Hockey, Lacrosse and Concussions

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There is no logical reason why the concussion issue should be limited to football.  So it should be no surprise that it applies to other sports as well.

A new article in Science Daily describes a pediatrician’s experience with boys and hockey.   The writer extends the findings to include lacrosse, although does not quote data separately for that sport.

In a study of 13-to-18 year olds, concussion is the most common injury for ice hockey players, affecting 15% of all 13-16 year olds and 25% of male high school players.

The youngest players  take 40% longer to recover from concussions.  Gender and weight affect recovery time.  Lighter-weight males and heavier females have longer recovery times.

The recommendation of the article is that “collision sports” be limited to children who are past the freshman year in high school.    That’s a more rigorous recommendation than has been made for football to date, which currently is for past age 12.

http://www.sciencedaily.com/releases/2016/01/160115100857.htm

The concussion issue needs to be on the agenda for all state athletic associations and part of training for coaches and all recreational sports.  The concussion discussion may start with football, but it can’t end there.

I’d like to see intelligent discussions and actions before we have lawsuits that simply shut down valuable sports programs.

Football and Concussions — a modest proposal

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Should colleges with football programs be required to provide athletes with long-term care (LTC) and long-term disability insurance in case they sustain permanent injury while playing for the school?

LTC policies exist but would have to be repriced for this type of insured.  This would require a fundamentally different type of disability policy than exists today as student athletes have no income per se.

There are several reasons why this approach makes sense:

(1)  Many athletes who go out for football are from less affluent families what cannot afford the financial burden from serious injury.  The athletes themselves have no resources that they can use to meet unexpected expenses or replace lost income.

(2)  The fact of signing for these policies may make players and their families aware of the seriousness of these risks.

(3)  Policy requirements may force schools to do serious physical screenings for incoming athletes.  We may find out about heart defects before players die on practice fields.

(4)  These policies may help to eliminate cases like the subject of my previous post — someone who gets lost in the system, and goes to an early death due to depression and drugs resulting from injury.

(5)  It fits with the philosophy of holding both individuals and institutions responsible for decisions they make.  Medicaid programs shouldn’t be on the hook for caring for injured athletes.  Right now, government is challenged to provide adequate care for veterans.  Those who create the risk need to bear responsibility for cleaning up the mess when it occurs.

The cost of these policies might force schools with unprofitable football programs to close their programs.  That’s certainly a possibility, but is that in fact a bad thing?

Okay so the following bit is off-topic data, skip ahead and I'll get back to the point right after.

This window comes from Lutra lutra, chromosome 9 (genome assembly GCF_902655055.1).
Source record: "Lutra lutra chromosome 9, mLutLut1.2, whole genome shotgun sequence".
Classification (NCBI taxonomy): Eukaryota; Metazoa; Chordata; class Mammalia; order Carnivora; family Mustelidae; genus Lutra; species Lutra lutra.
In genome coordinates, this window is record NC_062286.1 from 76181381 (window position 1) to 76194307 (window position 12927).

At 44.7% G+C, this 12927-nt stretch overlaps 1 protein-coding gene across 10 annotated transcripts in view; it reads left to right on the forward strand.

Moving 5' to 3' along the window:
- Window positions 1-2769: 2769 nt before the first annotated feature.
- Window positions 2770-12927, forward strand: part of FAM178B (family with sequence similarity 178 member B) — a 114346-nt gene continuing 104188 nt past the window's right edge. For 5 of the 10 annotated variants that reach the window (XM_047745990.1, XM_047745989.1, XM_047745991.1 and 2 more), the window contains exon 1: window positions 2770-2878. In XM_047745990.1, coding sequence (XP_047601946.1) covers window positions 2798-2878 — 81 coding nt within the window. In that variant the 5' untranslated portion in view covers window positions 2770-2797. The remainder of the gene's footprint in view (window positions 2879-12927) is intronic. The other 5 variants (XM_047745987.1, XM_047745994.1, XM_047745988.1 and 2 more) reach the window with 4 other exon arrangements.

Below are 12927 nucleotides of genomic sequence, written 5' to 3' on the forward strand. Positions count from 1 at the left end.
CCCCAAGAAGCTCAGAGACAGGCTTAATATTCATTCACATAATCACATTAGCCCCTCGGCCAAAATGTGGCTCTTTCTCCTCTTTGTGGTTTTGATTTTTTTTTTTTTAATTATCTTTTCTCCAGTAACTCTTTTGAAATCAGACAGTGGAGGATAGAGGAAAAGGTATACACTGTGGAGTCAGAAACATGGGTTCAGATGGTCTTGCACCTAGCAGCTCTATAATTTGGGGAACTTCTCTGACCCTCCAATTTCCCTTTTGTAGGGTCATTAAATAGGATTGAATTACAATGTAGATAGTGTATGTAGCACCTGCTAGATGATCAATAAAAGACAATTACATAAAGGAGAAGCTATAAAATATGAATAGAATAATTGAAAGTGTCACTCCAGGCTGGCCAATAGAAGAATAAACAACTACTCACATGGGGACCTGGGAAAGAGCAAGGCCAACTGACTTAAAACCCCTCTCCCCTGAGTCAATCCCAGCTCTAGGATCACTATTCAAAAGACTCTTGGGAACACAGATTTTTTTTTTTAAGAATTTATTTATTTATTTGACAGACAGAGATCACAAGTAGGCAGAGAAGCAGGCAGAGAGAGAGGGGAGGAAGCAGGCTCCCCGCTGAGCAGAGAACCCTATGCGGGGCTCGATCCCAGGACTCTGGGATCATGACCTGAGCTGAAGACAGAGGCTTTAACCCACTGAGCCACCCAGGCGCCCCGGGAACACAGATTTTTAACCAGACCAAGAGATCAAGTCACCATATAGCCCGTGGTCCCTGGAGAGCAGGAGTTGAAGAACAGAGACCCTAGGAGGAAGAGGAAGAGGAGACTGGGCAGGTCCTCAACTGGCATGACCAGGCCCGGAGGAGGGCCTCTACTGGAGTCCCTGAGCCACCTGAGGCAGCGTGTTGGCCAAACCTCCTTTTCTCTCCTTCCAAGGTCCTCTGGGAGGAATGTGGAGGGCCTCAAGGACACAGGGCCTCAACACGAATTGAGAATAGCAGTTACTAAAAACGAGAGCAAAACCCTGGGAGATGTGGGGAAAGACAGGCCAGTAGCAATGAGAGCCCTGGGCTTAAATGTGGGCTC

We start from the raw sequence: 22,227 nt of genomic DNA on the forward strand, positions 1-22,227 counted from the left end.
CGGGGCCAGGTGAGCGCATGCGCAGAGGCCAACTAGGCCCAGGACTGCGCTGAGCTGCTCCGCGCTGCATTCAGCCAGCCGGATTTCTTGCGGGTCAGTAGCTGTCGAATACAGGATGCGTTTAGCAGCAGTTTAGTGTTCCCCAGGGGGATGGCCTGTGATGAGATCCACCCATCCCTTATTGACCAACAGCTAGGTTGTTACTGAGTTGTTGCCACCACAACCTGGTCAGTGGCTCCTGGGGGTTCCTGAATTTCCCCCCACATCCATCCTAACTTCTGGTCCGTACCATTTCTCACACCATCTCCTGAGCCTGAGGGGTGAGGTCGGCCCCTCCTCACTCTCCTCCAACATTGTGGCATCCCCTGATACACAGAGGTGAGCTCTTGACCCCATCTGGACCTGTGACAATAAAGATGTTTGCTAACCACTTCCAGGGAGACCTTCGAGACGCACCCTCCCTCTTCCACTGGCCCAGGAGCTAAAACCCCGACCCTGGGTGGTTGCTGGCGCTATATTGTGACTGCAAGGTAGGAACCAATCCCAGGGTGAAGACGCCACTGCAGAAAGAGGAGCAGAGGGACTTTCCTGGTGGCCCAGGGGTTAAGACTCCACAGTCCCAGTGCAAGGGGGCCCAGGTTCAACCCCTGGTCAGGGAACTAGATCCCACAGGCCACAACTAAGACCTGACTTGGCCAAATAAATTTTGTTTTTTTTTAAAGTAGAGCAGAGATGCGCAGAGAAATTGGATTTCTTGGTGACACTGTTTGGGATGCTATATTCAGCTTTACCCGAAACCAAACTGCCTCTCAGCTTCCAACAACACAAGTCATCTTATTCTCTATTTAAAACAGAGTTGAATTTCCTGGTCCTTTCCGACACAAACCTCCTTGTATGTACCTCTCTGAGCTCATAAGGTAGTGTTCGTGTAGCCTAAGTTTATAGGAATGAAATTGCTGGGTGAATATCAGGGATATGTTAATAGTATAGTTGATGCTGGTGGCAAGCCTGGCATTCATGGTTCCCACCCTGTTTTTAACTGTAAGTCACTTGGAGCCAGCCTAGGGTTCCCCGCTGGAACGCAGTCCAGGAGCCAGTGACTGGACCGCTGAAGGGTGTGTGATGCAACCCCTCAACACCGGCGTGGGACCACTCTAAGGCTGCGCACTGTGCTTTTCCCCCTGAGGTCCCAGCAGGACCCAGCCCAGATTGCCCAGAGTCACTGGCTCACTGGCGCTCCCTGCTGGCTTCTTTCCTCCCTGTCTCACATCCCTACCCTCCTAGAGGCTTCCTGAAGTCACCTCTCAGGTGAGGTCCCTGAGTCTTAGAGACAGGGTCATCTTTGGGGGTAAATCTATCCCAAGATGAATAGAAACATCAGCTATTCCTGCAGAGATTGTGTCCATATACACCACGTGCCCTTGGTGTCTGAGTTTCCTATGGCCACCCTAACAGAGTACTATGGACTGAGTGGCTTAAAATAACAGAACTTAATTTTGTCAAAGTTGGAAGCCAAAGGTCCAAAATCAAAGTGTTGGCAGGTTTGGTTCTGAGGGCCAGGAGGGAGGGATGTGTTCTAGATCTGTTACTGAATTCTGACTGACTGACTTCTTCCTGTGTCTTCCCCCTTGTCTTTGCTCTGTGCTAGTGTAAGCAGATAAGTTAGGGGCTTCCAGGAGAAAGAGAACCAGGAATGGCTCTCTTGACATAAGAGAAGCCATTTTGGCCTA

Football and Concussions — the right to “informed decisions”

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Informed consent has just become much more complicated.

I wrote about this issue in a post in December.  The occasion of that post was meeting a young man on a plane who was playing football and only superficially aware of the concussion issue.

My argument was and remains that someone making a commitment to anything needs to understand the risks associated with that commitment. That still seems to make logical sense.

However, an article published on 4 January only by JAMA Neurology complicates this discussion.  Doctors McKee and Mez of the Boston University School of Medicine and their co-authors document the case of a young man, deceased at age 25, who suffered from chronic traumatic encephalopathy (CTE) due to repetitive head impacts.

The young man had started with football at age 6 and played into his junior year in college in a Division I program.   Symptoms of brain injury —  including headaches, neck pain, difficulty with concentration and memory, and depression — led to the end of his football career as a junior and to his dropping out of school as a senior.

He experienced “more than 10 concussions while playing football.”  The kicker is that the first concussion came at age 8, way too young for informed consent in anything.  The parents need to be informed about these risks.

Recent rule changes designed to avoid head injuries in 10-12 year olds are helpful, but this case shows that focus should include younger children.  Further, those rules are only valuable to the extent that coaches and parents understand the risks and actively support enforcement.  There are too many stories of parents trying to relive glory days through their kids and both exhibiting and encouraging overly aggressive behavior on the field in the younger grades.  There remain some coaches who are overly concerned with winning at younger ages.

I’m not against American football.  I believe there could be

  • Further changes in rules and equipment to protect players
  • Education for parents and players and
  • Better training or coaches and league administrators.

http://www.sciencedaily.com/releases/2016/01/160104125322.htm

The young man died from a heart attack related to Staphylococcus aureus endocarditis.  That’s an infection of heart tissue found among recipients of prosthetic heart valves, hospitalized patients, and drug users.  Substance abuse may have been a byproduct of family history and his brain injuries.  Age 25 is just way too young.
http://cid.oxfordjournals.org/content/41/4/507.full